The railroad changed much of the local and all the through travel from the turnpike to the rail.




The first contest for the location of the State House was in 1805. In 1792, Caleedonia County was incorporated, but it does not appear that the county was fully organized until 1796 or '97, when David Wing, Jr., was elected one of its Judges. Mr. Wing was a resident of Montpelier, and, so far as we know, the first Judge upon the bench elected within the present limits of Washington County. Mr. Wing was Secretary of State in 1803. The County of Washington was incorporated in 1810, and Dec. 1, 1811, the Legislature having elected in October the Court and County officers it was fully organized. Ezra Butler was chief judge; Salva Collins and Bradford Kinne, associate judges; John Peck, sheriff; Timothy Merrill, State's Attorney; and David Harrington, judge of probate: George Rich, County clerk; J. Y. Vail, register of probate. The Court held its sessions in the Council






Chamber in the first State House, until the year 1818, when a new wooden Court House was built adjoining the State House grounds, that was used until 1843, when a brick building was erected, which was burned down during the November term of the Court, the same year. In the summer of 1844, the present commodious and elegant brick edifice was erected. During the October session of the Legislature of 1805, holden at Danville, an act was passed establishing the permanent seat of the Legislature at Montpelier. The location of this place so near the geographical center of the State, no doubt, had more than anything else to do with the decision. It will he remembered the old line between Bennington and Cumberland Counties, made by the first legislative body of the people, was only about a mile below the village, while dividing the State from north to south. It is the nearest to the center of any proper convening point. Still, in this, as in other controversies, Montpelier and the County were not without their able managers and advocates. David Wing, a man of great affability of manners and highly respected in the State, was Secretary of State, and the Hon. Cyrus Ware, a profound debater and a great wit, was representative of the town. At the next sessions, one at Middlebury and the other at Woodstock, there was an attempt to effect a change in location, but neither proved successful. Thus in 1807, four years before its organization, Washington County finds the Capital of the State within its limits, which has had much to do with its history and prosperity as a County. The beginning of a period so important to the County deserves something more important than a passing notice. We transcribe a copy of the legislative action:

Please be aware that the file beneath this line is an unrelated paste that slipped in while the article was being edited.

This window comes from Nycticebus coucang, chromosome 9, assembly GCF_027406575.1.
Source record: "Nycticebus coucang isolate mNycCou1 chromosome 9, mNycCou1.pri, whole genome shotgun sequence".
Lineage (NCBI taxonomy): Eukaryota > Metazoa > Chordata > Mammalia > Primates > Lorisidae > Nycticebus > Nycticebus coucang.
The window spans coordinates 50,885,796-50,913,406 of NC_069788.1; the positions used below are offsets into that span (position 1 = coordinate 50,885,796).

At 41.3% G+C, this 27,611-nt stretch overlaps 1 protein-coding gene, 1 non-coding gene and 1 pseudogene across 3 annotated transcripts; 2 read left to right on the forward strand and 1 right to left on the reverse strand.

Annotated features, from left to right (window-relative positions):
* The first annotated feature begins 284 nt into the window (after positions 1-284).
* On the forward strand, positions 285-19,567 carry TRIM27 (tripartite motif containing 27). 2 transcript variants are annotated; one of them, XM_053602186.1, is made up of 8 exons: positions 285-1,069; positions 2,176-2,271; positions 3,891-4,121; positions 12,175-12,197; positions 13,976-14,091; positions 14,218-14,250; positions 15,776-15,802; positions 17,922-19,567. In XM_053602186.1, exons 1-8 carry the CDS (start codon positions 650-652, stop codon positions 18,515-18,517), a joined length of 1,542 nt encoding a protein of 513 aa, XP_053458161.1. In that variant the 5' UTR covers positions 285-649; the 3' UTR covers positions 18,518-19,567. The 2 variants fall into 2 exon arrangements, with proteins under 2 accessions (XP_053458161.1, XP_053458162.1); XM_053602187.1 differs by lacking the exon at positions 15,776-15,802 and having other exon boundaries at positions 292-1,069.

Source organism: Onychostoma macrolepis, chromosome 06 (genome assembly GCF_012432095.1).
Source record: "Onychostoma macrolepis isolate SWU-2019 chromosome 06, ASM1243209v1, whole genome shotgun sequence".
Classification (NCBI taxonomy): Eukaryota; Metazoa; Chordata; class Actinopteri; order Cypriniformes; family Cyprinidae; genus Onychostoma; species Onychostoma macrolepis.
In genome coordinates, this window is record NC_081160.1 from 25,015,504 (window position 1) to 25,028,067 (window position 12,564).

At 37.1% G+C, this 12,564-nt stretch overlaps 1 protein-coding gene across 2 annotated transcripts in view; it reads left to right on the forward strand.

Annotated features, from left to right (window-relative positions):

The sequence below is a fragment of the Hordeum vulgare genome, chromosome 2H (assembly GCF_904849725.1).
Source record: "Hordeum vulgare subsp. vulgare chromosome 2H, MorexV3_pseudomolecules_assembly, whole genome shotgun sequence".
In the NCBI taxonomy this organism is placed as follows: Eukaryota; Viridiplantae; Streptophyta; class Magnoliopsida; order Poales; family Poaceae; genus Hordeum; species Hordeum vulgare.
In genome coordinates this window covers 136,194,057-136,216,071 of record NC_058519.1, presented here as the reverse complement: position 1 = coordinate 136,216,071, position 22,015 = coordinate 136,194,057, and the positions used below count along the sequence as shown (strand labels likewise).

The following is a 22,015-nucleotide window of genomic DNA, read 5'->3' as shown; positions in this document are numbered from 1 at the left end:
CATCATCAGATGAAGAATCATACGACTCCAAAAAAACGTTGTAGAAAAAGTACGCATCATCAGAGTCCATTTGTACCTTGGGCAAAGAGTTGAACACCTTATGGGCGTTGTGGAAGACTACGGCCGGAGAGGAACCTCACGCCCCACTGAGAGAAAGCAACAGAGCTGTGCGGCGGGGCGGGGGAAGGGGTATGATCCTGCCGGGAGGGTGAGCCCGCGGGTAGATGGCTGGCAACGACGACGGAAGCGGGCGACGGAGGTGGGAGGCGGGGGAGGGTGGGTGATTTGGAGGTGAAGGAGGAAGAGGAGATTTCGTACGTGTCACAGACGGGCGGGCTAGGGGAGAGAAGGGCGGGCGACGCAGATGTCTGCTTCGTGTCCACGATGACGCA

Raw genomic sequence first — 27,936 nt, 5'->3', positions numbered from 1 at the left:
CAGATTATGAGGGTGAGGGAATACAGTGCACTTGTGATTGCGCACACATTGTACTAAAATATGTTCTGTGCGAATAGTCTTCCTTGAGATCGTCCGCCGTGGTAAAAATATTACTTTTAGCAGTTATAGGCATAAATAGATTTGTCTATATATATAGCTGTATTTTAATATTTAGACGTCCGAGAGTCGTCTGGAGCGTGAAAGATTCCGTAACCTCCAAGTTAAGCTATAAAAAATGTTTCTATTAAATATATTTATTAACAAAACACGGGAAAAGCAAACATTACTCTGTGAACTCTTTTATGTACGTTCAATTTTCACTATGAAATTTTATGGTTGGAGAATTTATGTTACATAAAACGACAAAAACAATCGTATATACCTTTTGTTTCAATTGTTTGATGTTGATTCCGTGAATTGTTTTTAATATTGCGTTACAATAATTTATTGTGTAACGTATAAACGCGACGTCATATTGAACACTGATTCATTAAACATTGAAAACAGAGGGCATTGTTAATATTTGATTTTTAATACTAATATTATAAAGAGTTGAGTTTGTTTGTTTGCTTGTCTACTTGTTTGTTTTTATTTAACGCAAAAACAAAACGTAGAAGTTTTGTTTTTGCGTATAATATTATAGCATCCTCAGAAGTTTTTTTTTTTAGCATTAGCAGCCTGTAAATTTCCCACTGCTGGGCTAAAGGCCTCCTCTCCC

An act establishing the permanent seat of the Legislature in Montpelier.


Sec. 1. It is hereby enacted by the General Assembly of the State of Vermont, that Elijah Paine, Ezra Butler and James Whitelaw be, and they are hereby, appointed a committee to fix upon a place in the town of Montpelier for the erection of buildings for the accommodation of the Legislature of the State, and to prepare a plan for such buildings.

Sec. 2. And it is hereby further enュacted: that if the town of Montpelier, or other individual persons, shall before the first day of September, which will be A. D. 1808, erect such buildings on the place designated by the aforesaid committee for their acceptance, and shall compensate said committee for their services, and also conュvey to the State of Vermont the property of said buildings and the land whereon they shall stand, and lodge the deed of conveyance, duly executed, in the Secretary of State's office; then and in that case said buildings shall become the permanent seat of the Legislature for holding all their sesュsions.

Sec. 3. Provided nevertheless, and it is hereby further enacted: that if any future Legislature shall cease to hold their sesュsions in said town of Montpelier, those persons that shall erect said building and convey the property of the same and of the land aforesaid, shall be entitled to receive from the treasury of this State the full value of the same, as it shall be then fairly appraised.

Passed November 7, 1805.

A true copy.

Attest. DAVID WING, Jun., Secretary.


The committee appointed by the Legisュlature located the buildings of the new Capitol on grounds a little S. E. of where the present State buildings now stand, and the Assembly in October, 1808, there met and held its session, since which time Montpelier has been the permanent seat of the Legislature. The old State House becoming somewhat dilapidated and insufficient for the growth of the State, in 1832, the Legislature passed a second act to establish the Capitol at Montpelier, and pledging the erection of a new building, provided Montpelier would pay into the Treasury of the State $15,000, one-half within one year and the other half in two years from the passage of the act. The proposition was accepted, and Lebbeus Egerton, Supt., and Ammi B. Young, architect, commenced the work in the following spring. A spur of rock was blasted from the hill in rear of the old buildings to a level desired, and making room for a driveway at cost of $10,000, but giving a foundation of solid rock. The elegant granite edifice, with its capacious dome,